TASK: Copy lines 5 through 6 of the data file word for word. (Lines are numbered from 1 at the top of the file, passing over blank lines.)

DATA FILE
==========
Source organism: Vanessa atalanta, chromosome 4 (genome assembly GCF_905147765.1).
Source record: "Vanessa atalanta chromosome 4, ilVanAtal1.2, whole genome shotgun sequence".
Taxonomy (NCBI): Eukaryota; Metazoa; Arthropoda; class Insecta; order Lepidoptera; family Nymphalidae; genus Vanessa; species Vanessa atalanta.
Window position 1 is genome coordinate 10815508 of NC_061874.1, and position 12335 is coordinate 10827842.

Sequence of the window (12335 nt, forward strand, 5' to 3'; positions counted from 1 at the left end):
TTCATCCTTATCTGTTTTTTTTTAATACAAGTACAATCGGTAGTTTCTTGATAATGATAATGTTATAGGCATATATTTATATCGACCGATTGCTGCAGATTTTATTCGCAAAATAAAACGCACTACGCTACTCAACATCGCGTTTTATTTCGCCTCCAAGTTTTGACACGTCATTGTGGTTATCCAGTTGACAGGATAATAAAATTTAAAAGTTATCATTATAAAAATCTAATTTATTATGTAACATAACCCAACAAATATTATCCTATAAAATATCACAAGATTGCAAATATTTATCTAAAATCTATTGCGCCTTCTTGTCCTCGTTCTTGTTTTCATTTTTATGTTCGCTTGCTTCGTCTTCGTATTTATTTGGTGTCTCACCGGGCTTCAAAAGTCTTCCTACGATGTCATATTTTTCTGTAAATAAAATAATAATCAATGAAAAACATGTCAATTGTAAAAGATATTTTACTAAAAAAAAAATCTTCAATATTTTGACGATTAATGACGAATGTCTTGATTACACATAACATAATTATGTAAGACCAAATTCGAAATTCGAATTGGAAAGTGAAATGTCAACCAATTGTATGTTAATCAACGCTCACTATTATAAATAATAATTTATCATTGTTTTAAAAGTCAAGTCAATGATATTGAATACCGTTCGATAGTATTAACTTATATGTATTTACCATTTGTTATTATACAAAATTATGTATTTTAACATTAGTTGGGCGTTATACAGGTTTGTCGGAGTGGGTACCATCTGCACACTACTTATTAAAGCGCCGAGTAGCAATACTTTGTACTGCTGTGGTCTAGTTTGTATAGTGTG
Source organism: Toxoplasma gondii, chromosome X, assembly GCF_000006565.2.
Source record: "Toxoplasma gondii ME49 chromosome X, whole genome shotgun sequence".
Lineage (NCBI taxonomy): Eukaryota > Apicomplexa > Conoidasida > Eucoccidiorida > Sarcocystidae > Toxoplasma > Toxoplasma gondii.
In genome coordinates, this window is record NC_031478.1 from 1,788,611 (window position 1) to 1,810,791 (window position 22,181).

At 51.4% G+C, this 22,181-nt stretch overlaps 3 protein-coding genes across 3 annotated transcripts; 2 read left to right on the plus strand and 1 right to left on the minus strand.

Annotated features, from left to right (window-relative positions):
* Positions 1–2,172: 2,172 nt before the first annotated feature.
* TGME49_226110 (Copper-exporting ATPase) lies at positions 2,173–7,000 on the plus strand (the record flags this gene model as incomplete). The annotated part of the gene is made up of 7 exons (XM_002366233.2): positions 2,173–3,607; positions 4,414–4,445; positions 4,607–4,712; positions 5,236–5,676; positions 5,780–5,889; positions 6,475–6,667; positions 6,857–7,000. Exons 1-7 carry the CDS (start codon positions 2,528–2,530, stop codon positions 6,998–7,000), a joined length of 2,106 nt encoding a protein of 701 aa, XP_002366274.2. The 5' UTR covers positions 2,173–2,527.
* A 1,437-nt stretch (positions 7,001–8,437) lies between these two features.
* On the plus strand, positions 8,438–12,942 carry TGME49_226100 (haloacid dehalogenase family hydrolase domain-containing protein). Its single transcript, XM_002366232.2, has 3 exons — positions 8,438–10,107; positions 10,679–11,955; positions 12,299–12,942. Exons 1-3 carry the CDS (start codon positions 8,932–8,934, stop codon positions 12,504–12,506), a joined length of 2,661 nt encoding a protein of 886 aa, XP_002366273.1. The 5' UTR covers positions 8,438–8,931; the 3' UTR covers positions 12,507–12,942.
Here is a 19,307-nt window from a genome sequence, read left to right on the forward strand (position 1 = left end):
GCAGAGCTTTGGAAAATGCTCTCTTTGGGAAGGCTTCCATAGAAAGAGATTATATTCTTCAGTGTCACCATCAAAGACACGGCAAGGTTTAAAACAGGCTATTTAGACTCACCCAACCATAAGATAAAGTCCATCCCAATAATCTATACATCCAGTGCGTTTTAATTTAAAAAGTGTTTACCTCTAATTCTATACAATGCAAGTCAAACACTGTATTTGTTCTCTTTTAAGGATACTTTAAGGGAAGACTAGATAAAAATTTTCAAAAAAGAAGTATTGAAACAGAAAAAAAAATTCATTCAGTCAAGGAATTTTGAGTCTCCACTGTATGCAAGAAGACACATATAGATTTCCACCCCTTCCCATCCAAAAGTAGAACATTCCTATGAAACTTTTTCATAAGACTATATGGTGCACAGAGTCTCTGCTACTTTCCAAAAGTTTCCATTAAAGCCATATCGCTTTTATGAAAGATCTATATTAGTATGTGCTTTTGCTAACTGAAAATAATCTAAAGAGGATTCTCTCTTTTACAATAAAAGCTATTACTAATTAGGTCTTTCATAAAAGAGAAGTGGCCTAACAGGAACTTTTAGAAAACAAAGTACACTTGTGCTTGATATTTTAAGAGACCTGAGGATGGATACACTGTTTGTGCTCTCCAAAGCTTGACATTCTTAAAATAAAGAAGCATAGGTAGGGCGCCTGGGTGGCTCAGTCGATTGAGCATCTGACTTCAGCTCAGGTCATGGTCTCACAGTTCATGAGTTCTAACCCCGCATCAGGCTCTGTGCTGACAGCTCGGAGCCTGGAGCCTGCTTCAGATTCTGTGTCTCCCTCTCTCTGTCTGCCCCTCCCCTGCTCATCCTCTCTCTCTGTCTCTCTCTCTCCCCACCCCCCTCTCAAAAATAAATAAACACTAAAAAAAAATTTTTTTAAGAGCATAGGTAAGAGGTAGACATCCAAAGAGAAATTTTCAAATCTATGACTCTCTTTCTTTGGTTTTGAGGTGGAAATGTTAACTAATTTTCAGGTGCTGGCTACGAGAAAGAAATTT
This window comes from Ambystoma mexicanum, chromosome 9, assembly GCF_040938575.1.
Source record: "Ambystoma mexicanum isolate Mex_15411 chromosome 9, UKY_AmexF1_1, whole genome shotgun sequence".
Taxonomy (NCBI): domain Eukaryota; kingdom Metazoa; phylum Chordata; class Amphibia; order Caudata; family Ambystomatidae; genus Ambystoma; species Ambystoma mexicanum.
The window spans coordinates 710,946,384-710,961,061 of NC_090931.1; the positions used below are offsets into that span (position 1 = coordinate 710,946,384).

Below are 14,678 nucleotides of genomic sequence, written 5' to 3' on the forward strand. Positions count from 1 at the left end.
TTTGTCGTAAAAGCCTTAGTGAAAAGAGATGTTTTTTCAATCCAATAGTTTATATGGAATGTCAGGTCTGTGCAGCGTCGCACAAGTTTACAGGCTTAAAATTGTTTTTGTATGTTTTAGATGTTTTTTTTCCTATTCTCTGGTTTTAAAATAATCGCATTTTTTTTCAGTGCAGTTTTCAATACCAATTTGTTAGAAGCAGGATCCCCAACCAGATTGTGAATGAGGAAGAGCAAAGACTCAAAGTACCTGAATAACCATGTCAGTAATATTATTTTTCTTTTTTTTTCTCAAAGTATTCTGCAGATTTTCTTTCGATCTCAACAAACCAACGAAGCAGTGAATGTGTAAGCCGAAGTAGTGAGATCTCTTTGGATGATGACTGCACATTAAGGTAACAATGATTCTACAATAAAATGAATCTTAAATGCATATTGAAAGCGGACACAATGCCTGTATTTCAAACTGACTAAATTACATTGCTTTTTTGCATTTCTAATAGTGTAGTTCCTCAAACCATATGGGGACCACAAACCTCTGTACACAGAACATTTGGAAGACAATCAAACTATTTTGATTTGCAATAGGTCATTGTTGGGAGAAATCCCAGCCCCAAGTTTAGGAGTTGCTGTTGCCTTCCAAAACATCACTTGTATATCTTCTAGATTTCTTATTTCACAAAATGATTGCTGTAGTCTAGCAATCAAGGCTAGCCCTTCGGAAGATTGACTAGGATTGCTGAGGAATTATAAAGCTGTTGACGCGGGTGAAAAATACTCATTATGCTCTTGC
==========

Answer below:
Sequence of the window (12335 nt, forward strand, 5' to 3'; positions counted from 1 at the left end):
TTCATCCTTATCTGTTTTTTTTTAATACAAGTACAATCGGTAGTTTCTTGATAATGATAATGTTATAGGCATATATTTATATCGACCGATTGCTGCAGATTTTATTCGCAAAATAAAACGCACTACGCTACTCAACATCGCGTTTTATTTCGCCTCCAAGTTTTGACACGTCATTGTGGTTATCCAGTTGACAGGATAATAAAATTTAAAAGTTATCATTATAAAAATCTAATTTATTATGTAACATAACCCAACAAATATTATCCTATAAAATATCACAAGATTGCAAATATTTATCTAAAATCTATTGCGCCTTCTTGTCCTCGTTCTTGTTTTCATTTTTATGTTCGCTTGCTTCGTCTTCGTATTTATTTGGTGTCTCACCGGGCTTCAAAAGTCTTCCTACGATGTCATATTTTTCTGTAAATAAAATAATAATCAATGAAAAACATGTCAATTGTAAAAGATATTTTACTAAAAAAAAAATCTTCAATATTTTGACGATTAATGACGAATGTCTTGATTACACATAACATAATTATGTAAGACCAAATTCGAAATTCGAATTGGAAAGTGAAATGTCAACCAATTGTATGTTAATCAACGCTCACTATTATAAATAATAATTTATCATTGTTTTAAAAGTCAAGTCAATGATATTGAATACCGTTCGATAGTATTAACTTATATGTATTTACCATTTGTTATTATACAAAATTATGTATTTTAACATTAGTTGGGCGTTATACAGGTTTGTCGGAGTGGGTACCATCTGCACACTACTTATTAAAGCGCCGAGTAGCAATACTTTGTACTGCTGTGGTCTAGTTTGTATAGTGTG